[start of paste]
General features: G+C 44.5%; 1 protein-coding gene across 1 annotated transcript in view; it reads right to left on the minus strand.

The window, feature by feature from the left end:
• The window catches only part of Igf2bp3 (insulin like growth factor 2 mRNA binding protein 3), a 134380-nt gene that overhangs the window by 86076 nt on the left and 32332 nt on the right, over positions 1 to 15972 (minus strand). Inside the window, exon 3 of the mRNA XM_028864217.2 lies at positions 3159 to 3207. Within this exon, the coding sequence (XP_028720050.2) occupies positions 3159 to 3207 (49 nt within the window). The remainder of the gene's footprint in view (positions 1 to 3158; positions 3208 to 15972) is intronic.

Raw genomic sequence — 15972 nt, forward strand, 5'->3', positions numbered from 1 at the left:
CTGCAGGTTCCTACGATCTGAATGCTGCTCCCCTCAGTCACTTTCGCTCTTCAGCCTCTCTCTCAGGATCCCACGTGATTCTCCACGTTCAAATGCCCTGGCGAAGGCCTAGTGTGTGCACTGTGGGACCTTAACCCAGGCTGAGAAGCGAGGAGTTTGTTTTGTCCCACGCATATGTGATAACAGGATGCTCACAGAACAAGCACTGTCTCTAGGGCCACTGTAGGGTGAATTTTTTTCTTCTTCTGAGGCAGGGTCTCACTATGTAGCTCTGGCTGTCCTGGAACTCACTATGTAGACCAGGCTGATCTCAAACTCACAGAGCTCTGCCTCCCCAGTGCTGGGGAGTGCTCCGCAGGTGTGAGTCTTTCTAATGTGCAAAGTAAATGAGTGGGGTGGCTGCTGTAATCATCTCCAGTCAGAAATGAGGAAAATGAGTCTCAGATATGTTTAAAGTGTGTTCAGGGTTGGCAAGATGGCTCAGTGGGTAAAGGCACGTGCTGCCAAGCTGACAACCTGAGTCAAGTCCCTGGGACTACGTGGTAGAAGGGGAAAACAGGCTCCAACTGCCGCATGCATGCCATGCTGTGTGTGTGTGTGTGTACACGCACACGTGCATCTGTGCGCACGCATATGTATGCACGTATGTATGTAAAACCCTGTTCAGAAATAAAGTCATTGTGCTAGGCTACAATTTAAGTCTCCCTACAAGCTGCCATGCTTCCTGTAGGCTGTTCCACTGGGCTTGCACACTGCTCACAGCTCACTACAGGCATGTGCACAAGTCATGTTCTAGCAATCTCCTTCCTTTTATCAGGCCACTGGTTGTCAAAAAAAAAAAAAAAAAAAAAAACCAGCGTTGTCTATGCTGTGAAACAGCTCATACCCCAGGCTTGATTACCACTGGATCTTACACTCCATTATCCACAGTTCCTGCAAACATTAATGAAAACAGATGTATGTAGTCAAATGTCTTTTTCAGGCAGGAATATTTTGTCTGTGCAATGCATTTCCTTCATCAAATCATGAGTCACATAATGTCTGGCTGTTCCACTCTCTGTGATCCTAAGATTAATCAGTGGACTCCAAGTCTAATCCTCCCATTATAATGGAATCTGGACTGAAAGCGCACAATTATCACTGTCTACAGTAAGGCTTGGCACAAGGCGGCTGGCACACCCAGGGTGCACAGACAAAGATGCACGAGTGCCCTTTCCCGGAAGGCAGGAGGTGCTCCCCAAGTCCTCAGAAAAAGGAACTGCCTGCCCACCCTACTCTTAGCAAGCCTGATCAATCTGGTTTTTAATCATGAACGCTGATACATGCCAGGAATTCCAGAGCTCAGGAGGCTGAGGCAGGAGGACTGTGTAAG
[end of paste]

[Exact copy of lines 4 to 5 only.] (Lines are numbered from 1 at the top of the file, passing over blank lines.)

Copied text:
Raw genomic sequence — 15972 nt, forward strand, 5'->3', positions numbered from 1 at the left:
CTGCAGGTTCCTACGATCTGAATGCTGCTCCCCTCAGTCACTTTCGCTCTTCAGCCTCTCTCTCAGGATCCCACGTGATTCTCCACGTTCAAATGCCCTGGCGAAGGCCTAGTGTGTGCACTGTGGGACCTTAACCCAGGCTGAGAAGCGAGGAGTTTGTTTTGTCCCACGCATATGTGATAACAGGATGCTCACAGAACAAGCACTGTCTCTAGGGCCACTGTAGGGTGAATTTTTTTCTTCTTCTGAGGCAGGGTCTCACTATGTAGCTCTGGCTGTCCTGGAACTCACTATGTAGACCAGGCTGATCTCAAACTCACAGAGCTCTGCCTCCCCAGTGCTGGGGAGTGCTCCGCAGGTGTGAGTCTTTCTAATGTGCAAAGTAAATGAGTGGGGTGGCTGCTGTAATCATCTCCAGTCAGAAATGAGGAAAATGAGTCTCAGATATGTTTAAAGTGTGTTCAGGGTTGGCAAGATGGCTCAGTGGGTAAAGGCACGTGCTGCCAAGCTGACAACCTGAGTCAAGTCCCTGGGACTACGTGGTAGAAGGGGAAAACAGGCTCCAACTGCCGCATGCATGCCATGCTGTGTGTGTGTGTGTGTACACGCACACGTGCATCTGTGCGCACGCATATGTATGCACGTATGTATGTAAAACCCTGTTCAGAAATAAAGTCATTGTGCTAGGCTACAATTTAAGTCTCCCTACAAGCTGCCATGCTTCCTGTAGGCTGTTCCACTGGGCTTGCACACTGCTCACAGCTCACTACAGGCATGTGCACAAGTCATGTTCTAGCAATCTCCTTCCTTTTATCAGGCCACTGGTTGTCAAAAAAAAAAAAAAAAAAAAAAACCAGCGTTGTCTATGCTGTGAAACAGCTCATACCCCAGGCTTGATTACCACTGGATCTTACACTCCATTATCCACAGTTCCTGCAAACATTAATGAAAACAGATGTATGTAGTCAAATGTCTTTTTCAGGCAGGAATATTTTGTCTGTGCAATGCATTTCCTTCATCAAATCATGAGTCACATAATGTCTGGCTGTTCCACTCTCTGTGATCCTAAGATTAATCAGTGGACTCCAAGTCTAATCCTCCCATTATAATGGAATCTGGACTGAAAGCGCACAATTATCACTGTCTACAGTAAGGCTTGGCACAAGGCGGCTGGCACACCCAGGGTGCACAGACAAAGATGCACGAGTGCCCTTTCCCGGAAGGCAGGAGGTGCTCCCCAAGTCCTCAGAAAAAGGAACTGCCTGCCCACCCTACTCTTAGCAAGCCTGATCAATCTGGTTTTTAATCATGAACGCTGATACATGCCAGGAATTCCAGAGCTCAGGAGGCTGAGGCAGGAGGACTGTGTAAG